All in stride

The door was shut but Agnes waited in the hallway, her hands folded in her lap as she faced the long hallway.

“Good morning,” I said, bending down and squeezing her shoulder. I was on my way to visit someone else in the nursing home but I always made time for Agnes.

SeasonsI remembered the day when she was able to navigate using a walker. Then as her feet and legs began to fail her, she switched to a motorized wheelchair. Now her memory loss had made the motorized controls too confusing. So she made her way with a simple black wheelchair.

Her round face broke into a wide smile. “Good morning to you as well.”

Back in the day when Agnes could still walk, she and the hobbits had one thing in common: height. Well, the lack of it. Now Agnes sat in a short wheelchair so that her legs didn’t dangle like a toddler.

“Are you getting your hair done today?” I had glanced at the sign on the door and knew the hairdresser was due any minute.

“I’m just waiting,” she said. The smile got bigger, if that were possible. “I like to watch legs.”

“Legs?” And then I bent again to her view.

“You see bow legged people. Knock kneed people. Long steps. People in sandals and people in boots.”

Standing had deprived me of a unique view. “I never thought about that.”

Agnes nodded. “I don’t mind waiting. This is kind of interesting.”

“Enjoy,” I said, patting her on the shoulder again.

But when I walked on, I did double-check to see if she was watching my stride, too.

Digging into the archive box

I knew things were going to get a little sticky when I uncovered an ink refill for a printer that I don’t remember owning.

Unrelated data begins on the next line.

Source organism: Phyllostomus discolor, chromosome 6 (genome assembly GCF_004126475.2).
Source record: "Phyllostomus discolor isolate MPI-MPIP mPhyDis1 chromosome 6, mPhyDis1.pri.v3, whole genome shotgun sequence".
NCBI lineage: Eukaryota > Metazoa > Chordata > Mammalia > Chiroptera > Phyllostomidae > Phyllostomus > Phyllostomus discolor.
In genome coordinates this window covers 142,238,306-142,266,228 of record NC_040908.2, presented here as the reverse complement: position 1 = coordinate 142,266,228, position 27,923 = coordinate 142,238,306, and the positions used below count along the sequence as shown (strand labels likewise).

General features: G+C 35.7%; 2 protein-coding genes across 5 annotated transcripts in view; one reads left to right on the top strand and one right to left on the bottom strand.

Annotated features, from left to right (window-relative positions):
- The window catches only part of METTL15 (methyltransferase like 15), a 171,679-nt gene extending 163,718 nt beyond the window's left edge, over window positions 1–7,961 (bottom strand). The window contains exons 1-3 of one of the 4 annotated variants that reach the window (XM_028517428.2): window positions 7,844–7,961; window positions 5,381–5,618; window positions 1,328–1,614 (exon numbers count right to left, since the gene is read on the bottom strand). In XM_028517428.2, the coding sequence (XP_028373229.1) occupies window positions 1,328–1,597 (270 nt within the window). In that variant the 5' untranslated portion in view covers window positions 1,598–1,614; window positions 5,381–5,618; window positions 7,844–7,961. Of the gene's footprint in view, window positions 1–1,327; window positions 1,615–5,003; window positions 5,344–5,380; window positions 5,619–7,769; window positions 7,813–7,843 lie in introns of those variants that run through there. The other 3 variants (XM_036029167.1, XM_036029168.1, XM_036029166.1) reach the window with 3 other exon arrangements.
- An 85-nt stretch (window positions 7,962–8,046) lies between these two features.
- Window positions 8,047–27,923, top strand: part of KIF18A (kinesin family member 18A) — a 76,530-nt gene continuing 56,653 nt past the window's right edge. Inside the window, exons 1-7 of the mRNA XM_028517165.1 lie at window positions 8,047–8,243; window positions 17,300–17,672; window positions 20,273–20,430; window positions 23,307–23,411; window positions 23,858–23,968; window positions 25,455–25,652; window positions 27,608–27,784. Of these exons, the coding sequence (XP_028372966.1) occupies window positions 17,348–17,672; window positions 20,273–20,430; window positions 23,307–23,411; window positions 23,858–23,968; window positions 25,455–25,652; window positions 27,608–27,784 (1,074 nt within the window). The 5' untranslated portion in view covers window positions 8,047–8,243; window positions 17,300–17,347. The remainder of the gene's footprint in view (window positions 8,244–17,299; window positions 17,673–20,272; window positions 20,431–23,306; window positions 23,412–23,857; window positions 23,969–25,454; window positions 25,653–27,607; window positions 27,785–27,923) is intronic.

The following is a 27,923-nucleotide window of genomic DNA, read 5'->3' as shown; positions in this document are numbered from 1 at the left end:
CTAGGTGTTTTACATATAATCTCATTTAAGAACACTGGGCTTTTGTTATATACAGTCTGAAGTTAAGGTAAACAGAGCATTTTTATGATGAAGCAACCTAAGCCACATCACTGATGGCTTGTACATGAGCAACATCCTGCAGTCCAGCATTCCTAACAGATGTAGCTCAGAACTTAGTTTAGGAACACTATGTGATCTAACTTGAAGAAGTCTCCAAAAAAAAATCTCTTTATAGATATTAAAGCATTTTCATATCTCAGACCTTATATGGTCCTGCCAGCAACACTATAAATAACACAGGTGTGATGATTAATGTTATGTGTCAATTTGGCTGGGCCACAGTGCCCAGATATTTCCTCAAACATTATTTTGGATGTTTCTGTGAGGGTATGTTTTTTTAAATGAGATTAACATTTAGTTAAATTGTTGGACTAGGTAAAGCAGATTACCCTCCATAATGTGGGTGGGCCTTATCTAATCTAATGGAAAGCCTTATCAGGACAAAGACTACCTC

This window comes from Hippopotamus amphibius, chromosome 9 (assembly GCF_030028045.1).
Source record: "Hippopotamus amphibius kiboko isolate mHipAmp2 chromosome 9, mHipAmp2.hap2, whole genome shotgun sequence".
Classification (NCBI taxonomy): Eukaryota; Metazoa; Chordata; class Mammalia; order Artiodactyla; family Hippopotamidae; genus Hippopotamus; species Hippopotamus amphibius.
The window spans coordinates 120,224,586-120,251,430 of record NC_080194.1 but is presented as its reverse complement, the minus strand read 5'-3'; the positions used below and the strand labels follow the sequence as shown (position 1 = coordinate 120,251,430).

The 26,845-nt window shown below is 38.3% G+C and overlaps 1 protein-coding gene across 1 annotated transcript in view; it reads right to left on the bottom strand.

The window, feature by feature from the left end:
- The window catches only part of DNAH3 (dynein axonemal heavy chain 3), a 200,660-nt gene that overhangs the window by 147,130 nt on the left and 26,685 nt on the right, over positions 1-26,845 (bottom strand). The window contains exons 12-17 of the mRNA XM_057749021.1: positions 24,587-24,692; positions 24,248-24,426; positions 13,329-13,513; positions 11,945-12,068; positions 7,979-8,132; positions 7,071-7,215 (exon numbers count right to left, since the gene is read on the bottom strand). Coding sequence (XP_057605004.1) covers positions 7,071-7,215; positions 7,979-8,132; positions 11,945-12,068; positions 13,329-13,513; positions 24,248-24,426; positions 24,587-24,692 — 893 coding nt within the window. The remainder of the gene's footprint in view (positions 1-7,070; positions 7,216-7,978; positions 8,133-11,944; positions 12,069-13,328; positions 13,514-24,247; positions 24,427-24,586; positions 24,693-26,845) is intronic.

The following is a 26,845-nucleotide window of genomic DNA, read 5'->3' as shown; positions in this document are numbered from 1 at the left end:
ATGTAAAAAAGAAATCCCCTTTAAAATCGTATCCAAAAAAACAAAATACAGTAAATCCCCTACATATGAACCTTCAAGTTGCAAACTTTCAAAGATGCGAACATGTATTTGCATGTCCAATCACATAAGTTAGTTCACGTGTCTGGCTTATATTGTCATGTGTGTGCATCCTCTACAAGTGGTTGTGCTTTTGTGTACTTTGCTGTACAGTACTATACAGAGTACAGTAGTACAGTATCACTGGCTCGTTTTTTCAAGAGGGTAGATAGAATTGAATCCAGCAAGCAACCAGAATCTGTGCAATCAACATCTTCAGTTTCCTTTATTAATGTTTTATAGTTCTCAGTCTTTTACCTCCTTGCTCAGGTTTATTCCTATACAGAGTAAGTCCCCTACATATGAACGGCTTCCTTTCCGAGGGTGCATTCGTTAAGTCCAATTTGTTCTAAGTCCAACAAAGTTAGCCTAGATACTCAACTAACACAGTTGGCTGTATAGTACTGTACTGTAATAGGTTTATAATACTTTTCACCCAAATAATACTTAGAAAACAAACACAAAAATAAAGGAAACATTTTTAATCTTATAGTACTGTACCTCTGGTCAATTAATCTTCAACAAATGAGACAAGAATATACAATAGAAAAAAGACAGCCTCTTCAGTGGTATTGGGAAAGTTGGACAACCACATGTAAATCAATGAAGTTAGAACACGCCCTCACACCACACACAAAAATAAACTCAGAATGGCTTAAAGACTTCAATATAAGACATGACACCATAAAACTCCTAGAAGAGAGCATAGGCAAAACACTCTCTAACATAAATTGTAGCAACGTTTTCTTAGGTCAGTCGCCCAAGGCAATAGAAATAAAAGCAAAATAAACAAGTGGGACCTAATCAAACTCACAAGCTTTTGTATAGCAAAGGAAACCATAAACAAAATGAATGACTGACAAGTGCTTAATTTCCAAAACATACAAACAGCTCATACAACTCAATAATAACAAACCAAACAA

I had cracked open my archive box to search for a CD (I’ve already dated this story, huh? My latest computer doesn’t even have a CD drive).

Story_squareBut archive box sounds fancy, doesn’t it?  Downright organized.

Mine is a plastic box with lid that contains CDs from programs I’ve installed. What a great idea, I thought when I got it. All my programs were safely stored in one place and protected from dust and stuff.

I don’t know why the ink refill was in the box. The printer must not have lasted long enough to even earn a refill.

Opening that box was like a trip down memory lane but without the warm fuzzy emotions. Unless confusion is considered warm and fuzzy.

Diving in was kind of like an archeological dig.

I uncovered a  CD with a big black question mark scrawled on the label. What in the world? Who labels their CD with a question mark?

Me, obviously.

Although nobody accuses me of being well-organized (well, someone did once but that was before they saw my desk), I took some pride in my box as a shred of planning. Every program CD went into that box after installation.

I am proud to say that there were no 5 ½ inch floppies in there.  Using my system, that’s a miracle.

I found programs that won’t run on anything newer than Windows 98 and I’m on an Apple platform now.  I found programs for pre-schoolers. (Our youngest is 19.)  I found a CD from our classical music days.

I’d like to blame this on the kids but they never open the box.  They just run the programs and don’t mess with the details.

Wonder where they learned that?

I’m sure there’s a major life lesson in all this. But those lessons tend to roll off me like tumbleweeds crossing the prairie.

So here’s what I learned: I’m cleaning out the box.